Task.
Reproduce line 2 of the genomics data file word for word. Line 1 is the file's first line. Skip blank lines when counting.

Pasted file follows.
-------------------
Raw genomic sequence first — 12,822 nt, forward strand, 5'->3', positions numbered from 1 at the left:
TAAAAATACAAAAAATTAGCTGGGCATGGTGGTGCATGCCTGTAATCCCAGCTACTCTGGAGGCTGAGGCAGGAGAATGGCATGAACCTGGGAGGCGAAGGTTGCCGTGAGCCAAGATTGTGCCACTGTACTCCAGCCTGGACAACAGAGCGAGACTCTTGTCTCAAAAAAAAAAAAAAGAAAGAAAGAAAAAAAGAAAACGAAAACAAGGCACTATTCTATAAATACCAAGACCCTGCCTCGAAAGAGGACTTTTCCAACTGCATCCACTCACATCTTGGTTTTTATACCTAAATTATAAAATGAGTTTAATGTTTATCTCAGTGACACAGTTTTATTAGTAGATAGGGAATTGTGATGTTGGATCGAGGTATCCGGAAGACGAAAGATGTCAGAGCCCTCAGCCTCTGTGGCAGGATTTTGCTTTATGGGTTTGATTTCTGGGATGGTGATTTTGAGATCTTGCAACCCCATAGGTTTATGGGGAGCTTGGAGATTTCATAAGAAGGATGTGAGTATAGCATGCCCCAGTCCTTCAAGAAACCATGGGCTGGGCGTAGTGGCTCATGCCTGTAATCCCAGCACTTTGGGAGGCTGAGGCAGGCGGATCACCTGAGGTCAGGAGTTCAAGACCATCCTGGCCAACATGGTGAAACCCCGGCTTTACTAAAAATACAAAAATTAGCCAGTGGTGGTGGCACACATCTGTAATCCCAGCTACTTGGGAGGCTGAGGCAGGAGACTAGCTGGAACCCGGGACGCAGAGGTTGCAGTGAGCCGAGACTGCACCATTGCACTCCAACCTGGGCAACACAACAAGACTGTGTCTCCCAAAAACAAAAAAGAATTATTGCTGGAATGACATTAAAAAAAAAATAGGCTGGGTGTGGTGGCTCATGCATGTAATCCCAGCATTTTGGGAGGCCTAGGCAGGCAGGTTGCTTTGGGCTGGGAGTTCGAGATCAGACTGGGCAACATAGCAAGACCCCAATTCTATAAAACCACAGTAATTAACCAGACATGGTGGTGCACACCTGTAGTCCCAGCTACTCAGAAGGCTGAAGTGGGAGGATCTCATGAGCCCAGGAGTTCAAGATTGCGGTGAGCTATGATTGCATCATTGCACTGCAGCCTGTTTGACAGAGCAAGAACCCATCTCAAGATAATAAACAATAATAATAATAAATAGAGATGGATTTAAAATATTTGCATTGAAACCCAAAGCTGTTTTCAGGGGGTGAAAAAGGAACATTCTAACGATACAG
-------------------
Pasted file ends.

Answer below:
TAAAAATACAAAAAATTAGCTGGGCATGGTGGTGCATGCCTGTAATCCCAGCTACTCTGGAGGCTGAGGCAGGAGAATGGCATGAACCTGGGAGGCGAAGGTTGCCGTGAGCCAAGATTGTGCCACTGTACTCCAGCCTGGACAACAGAGCGAGACTCTTGTCTCAAAAAAAAAAAAAAGAAAGAAAGAAAAAAAGAAAACGAAAACAAGGCACTATTCTATAAATACCAAGACCCTGCCTCGAAAGAGGACTTTTCCAACTGCATCCACTCACATCTTGGTTTTTATACCTAAATTATAAAATGAGTTTAATGTTTATCTCAGTGACACAGTTTTATTAGTAGATAGGGAATTGTGATGTTGGATCGAGGTATCCGGAAGACGAAAGATGTCAGAGCCCTCAGCCTCTGTGGCAGGATTTTGCTTTATGGGTTTGATTTCTGGGATGGTGATTTTGAGATCTTGCAACCCCATAGGTTTATGGGGAGCTTGGAGATTTCATAAGAAGGATGTGAGTATAGCATGCCCCAGTCCTTCAAGAAACCATGGGCTGGGCGTAGTGGCTCATGCCTGTAATCCCAGCACTTTGGGAGGCTGAGGCAGGCGGATCACCTGAGGTCAGGAGTTCAAGACCATCCTGGCCAACATGGTGAAACCCCGGCTTTACTAAAAATACAAAAATTAGCCAGTGGTGGTGGCACACATCTGTAATCCCAGCTACTTGGGAGGCTGAGGCAGGAGACTAGCTGGAACCCGGGACGCAGAGGTTGCAGTGAGCCGAGACTGCACCATTGCACTCCAACCTGGGCAACACAACAAGACTGTGTCTCCCAAAAACAAAAAAGAATTATTGCTGGAATGACATTAAAAAAAAAATAGGCTGGGTGTGGTGGCTCATGCATGTAATCCCAGCATTTTGGGAGGCCTAGGCAGGCAGGTTGCTTTGGGCTGGGAGTTCGAGATCAGACTGGGCAACATAGCAAGACCCCAATTCTATAAAACCACAGTAATTAACCAGACATGGTGGTGCACACCTGTAGTCCCAGCTACTCAGAAGGCTGAAGTGGGAGGATCTCATGAGCCCAGGAGTTCAAGATTGCGGTGAGCTATGATTGCATCATTGCACTGCAGCCTGTTTGACAGAGCAAGAACCCATCTCAAGATAATAAACAATAATAATAATAAATAGAGATGGATTTAAAATATTTGCATTGAAACCCAAAGCTGTTTTCAGGGGGTGAAAAAGGAACATTCTAACGATACAG